Today sees the biggest release of government spending data in history. Government departments have published details of all spending over £25,000 for the past six months and, according to this morning’s announcement, will continue to publish this expenditure data on a monthly basis.
According to minister for the Cabinet Office and paymaster general Francis Maude, it is part of a drive “to make the UK the most transparent and accountable government in the world”.
We’ve already released a revolutionary amount of data over the last six months, from the salaries of the highest earning civil servants to organisation structure charts which give people a real insight into the workings of government and is already being used in new and innovative ways.
A huge amount of public spending data has indeed been published under the current government, and today’s release is a significant addition to that. So who is doing what with the vast amount of new data? And who is making it easier for others to crunch the numbers?
The Guardian is usually streets ahead of other newspapers in processing large datasets and today’s coverage is no exception:
- The excellent Guardian Data Blog posted an interactive visualisation and data spreadsheets this morning;
- And published searchable datasets and called on readers to help crowdsource analysis;
- Leading designer and data expert David McCandless has also lent a hand, analysing expenditure department by department.
- The BBC have also been up to a bit of crowdsourcing asking people to send in any items of interest they have picked out;
- The Telegraph is leading with coalition spend on PR and marketing, but gets pretty quickly stuck into yoga and pet food, the real nitty gritty.
- Pets are not only being fed, according to Thinq.co.uk, but kept on trend: “Among the more bizarre payments listed is £1,000 given the Department for Business, Innovation and Skills to a company that sells jewel-encrusted dog collars.”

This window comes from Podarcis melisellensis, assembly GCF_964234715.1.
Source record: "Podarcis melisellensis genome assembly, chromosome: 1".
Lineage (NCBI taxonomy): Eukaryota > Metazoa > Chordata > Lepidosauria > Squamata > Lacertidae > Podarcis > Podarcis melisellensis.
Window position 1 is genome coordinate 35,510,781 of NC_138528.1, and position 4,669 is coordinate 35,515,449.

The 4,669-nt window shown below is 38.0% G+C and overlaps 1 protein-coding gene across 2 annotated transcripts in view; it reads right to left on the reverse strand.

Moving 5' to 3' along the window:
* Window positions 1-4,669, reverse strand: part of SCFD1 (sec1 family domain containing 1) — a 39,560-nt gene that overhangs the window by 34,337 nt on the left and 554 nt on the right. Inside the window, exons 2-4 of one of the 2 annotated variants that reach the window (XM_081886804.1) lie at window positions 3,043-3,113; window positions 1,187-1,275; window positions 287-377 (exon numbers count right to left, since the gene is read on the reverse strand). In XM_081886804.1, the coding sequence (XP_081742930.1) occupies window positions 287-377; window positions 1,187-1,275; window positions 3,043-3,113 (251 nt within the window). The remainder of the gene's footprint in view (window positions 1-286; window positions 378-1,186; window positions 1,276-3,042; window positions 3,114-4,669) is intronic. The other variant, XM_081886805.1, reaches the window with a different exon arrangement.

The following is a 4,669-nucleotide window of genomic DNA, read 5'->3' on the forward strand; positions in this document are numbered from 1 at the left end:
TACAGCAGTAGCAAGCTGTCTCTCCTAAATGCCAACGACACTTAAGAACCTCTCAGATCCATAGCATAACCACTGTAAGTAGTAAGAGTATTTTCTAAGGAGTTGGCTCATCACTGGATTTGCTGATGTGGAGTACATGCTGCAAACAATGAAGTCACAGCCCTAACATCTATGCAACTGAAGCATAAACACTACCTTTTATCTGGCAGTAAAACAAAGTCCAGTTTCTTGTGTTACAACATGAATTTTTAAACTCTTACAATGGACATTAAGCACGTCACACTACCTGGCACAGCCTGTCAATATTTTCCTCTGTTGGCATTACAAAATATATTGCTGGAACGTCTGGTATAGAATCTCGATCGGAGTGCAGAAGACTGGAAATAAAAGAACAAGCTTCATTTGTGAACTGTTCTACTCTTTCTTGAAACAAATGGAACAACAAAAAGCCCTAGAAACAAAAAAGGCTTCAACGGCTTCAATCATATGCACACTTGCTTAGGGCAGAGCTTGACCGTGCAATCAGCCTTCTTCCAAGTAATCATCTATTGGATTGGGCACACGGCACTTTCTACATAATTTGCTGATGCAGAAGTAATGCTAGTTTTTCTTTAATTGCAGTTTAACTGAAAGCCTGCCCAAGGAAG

- The Financial Times (registration required) has done some analysis of the effect of cuts on the private sector, but also made sure to dig some dirt: £750 an all-day meeting in a bar for Equalities and Human Rights Commission staff and £164,000 on water coolers for staff at HMRC.
There are, of course, different ways of looking at the numbers, as one Guardian commenter, LudwigsLughole, highlights:
There are 90,000 HMRC staff. They spent £164,000 in six months on bottled spring water. That equates to an annual spend per head of only £3.64. So the FT are seriously suggesting that £3.64 per head to give staff fresh bottled water is excessive? Pathetic journalism.
Exploring the data yourself
“The biggest issue with all these numbers is, how do you use them? If people don’t have the tools to interrogate the spreadsheets, they may as well be written in Latin.” – Simon Rogers, Guardian Data Blog editor.
“Releasing data is all well and good, but to encourage the nation’s ‘armchair auditors’, it must be readily usable.” – Martin Stabe, FT.
Here are some of the places you can go, along with the Guardian, to have a crack at the numbers yourself. Please add your own suggestions in the comments below.
- @timetric has built an interactive tool which you can use to produce various diffrerent graphs from the dataset, and is blogging about the release here;
- Open University communications and systems lecturer Tony Hirst has been working on a ‘Government Data Spending Explorer’:
Lots and lots of data. So what? My take on it was to find a quick and dirty way to cobble a query interface around the data, so here’s what I spent an hour or so doing in the early hours of last night, and a couple of hours this morning… tinkering with a Gov spending data spreadsheet explorer:
- Head to Where Does My Money Go? for more good work in making the data searchable and interactive:
[T]he real power of this data will become clear in the months to come, as developers and researchers – you? – start to link it to other information, like the magisterial OpenlyLocal and the exciting WhosLobbying. Please make use of our API and loading scripts to do so.
Also see the good suggestions on Where Does My Money Go? for how government data publishing might be improved in the future.
So, coming full circle I return to the Guardian, and to the data-minded Simon Rogers, who asks: Will the government spending data really change the world?
A big question. Feel free to add your opinion below and any other data projects you have seen today or that pop up in the future.